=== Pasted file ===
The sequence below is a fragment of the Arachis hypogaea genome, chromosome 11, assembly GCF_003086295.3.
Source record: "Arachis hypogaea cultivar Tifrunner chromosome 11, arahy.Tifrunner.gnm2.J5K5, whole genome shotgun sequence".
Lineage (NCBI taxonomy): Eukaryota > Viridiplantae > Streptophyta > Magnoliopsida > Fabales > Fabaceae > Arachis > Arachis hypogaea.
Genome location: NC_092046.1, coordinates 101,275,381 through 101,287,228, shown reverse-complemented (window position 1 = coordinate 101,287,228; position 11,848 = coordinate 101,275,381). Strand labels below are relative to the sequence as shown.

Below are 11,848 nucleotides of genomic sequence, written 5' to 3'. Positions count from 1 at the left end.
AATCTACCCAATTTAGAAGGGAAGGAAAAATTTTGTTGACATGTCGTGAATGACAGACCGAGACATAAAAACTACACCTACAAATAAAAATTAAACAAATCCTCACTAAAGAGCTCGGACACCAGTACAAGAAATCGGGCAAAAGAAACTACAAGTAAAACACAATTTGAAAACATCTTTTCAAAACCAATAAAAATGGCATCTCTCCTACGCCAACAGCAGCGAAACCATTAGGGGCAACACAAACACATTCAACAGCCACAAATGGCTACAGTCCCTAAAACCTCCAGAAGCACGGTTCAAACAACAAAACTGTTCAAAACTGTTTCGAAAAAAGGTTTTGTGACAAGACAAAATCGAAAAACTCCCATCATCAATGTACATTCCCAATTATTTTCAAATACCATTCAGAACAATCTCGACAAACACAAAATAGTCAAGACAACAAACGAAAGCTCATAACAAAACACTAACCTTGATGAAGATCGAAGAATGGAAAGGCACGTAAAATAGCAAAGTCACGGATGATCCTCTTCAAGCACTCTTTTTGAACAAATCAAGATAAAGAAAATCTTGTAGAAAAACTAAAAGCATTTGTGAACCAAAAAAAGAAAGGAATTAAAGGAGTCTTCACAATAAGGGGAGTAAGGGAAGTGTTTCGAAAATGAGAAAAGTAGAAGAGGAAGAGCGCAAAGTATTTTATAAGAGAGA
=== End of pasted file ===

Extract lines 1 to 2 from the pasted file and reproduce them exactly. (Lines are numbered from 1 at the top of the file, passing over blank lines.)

The sequence below is a fragment of the Arachis hypogaea genome, chromosome 11, assembly GCF_003086295.3.
Source record: "Arachis hypogaea cultivar Tifrunner chromosome 11, arahy.Tifrunner.gnm2.J5K5, whole genome shotgun sequence".